7 Art Portfolio Best Practices to Start 2013 with a Bang!

Day of the Dead New Year by EBSQ Artist Susan Brack
Day of the Dead New Year by EBSQ Artist Susan Brack

Ok, I admit it: this is a repost from last year. But the advice is just as timely.  Get ready for 2013 with these 7 readiness tips.

Is your contact information up-to-date? Make sure we have your current private email address for lost password retrieval and public contact information for people who want to learn more about your art. We’ve often seen members post that they do commissions but don’t offer a contact method for potential buyers. If they can’t connect, you’ve lost a sale.

Are your website and blog addresses still correct? How about your eBay and Etsy IDs? Again, if we don’t have the right information, people aren’t going to be able to find you or your work at your preferred sales venues.

An addendum to the above: Have you linked to all of your current venues? And have you unlinked venues you no longer use? If you’re primarily selling at FineArtAmerica, but you only have a link to an abandoned eBay account, you’re squandering an opportunity to direct interested parties to work that’s currently available. We suggest you consider removing venues you aren’t actively using or maintaining. This includes placeholder websites and blogs that haven’t been updated in over a year.

When is the last time you took a serious look at your artist’s statement? Do you have a “Hi, I’m new,” message that you posted back in 2007 and simply forgot about? Or notes about your Spring cleaning sales from last year? Are you talking about your photography or sculpture when you’re now showing a portfolio full of abstract expressionism? Have you done any new shows or changed galleries? Don’t forget to add this new information to your CV.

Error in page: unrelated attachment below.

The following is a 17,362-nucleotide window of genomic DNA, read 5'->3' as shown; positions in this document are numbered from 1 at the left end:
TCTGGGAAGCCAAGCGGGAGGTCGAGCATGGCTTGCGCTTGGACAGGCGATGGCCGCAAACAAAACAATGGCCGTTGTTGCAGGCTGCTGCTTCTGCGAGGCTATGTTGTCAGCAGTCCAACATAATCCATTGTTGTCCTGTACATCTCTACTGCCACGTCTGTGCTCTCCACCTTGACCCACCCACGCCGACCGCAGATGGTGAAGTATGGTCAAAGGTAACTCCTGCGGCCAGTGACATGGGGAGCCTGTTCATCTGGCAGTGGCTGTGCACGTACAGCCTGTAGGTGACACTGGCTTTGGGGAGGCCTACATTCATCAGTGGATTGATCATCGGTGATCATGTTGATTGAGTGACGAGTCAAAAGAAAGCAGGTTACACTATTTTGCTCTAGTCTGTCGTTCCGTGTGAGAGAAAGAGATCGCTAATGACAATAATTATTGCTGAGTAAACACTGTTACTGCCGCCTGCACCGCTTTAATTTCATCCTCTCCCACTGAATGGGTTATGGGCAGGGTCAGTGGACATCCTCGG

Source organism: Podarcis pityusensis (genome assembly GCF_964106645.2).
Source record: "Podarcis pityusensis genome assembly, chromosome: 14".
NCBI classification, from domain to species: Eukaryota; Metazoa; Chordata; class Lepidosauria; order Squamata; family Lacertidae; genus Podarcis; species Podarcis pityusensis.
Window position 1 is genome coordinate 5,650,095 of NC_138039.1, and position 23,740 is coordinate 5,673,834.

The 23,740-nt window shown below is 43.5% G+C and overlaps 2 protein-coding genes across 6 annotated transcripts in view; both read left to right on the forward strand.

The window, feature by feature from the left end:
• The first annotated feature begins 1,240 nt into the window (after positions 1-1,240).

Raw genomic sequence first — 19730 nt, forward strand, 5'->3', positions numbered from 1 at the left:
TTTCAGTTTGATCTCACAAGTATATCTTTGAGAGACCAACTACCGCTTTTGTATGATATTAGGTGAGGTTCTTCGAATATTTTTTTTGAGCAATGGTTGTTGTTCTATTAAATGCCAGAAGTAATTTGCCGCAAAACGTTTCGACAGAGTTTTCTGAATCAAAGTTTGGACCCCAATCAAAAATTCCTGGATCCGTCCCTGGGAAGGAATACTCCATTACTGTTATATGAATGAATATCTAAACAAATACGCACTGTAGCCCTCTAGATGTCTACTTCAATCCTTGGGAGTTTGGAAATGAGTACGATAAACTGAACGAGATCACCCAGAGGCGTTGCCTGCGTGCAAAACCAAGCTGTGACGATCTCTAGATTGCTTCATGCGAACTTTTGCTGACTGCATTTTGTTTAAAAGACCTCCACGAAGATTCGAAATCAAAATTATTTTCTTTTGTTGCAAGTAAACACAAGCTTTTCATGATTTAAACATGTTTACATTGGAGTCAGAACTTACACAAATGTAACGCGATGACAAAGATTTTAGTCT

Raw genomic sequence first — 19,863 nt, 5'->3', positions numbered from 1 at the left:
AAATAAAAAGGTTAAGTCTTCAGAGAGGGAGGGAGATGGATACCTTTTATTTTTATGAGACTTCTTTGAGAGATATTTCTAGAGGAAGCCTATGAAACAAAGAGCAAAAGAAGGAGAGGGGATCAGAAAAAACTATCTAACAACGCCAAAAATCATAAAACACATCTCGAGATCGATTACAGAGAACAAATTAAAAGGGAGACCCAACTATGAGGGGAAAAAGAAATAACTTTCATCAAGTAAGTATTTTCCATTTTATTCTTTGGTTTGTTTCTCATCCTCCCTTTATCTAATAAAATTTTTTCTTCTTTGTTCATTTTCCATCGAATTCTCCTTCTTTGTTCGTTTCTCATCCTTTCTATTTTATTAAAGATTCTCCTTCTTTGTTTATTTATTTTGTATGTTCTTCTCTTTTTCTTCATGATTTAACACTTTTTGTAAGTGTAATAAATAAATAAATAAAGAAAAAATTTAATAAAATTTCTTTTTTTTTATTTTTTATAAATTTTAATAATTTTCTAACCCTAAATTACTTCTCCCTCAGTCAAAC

Have your commission prices changed? If so, don’t forget to make these edits if you have pricing listed on your commissions page. Or maybe you don’t do commissioned work at all anymore–you can always turn off this feature by unchecking the “commissions available” box in your profile tools.

Are you showing your newest work? While we do have members that update their portfolio as soon as they have something new, others simply upload a handful of work when they join and forgeddaboutit, letting their portfolios collect cyber dust. When was the last time you added something new? Every time you add new art to your portfolio, that piece shows up on the front page of EBSQ, which in turn brings more people back to your portfolio.  For best success, we strongly suggest you upload new work monthly, or even weekly. “Post and Pray” does not work.

Is it for sale? If so, you can add in a PayPal “buy it now” button directly in your artist statement. You’re also welcome to link directly to other venues where a specific piece might be available. (Just make sure you update your information if it’s already been sold!)

Have another great tip for getting your portfolio into shape? Please share it in the comments below!


PS Not yet a member? Grab a great deal on EBSQ Artist Memberships through 31 December 2012!

EBSQ Facebook Artist of the Week: Susan Brack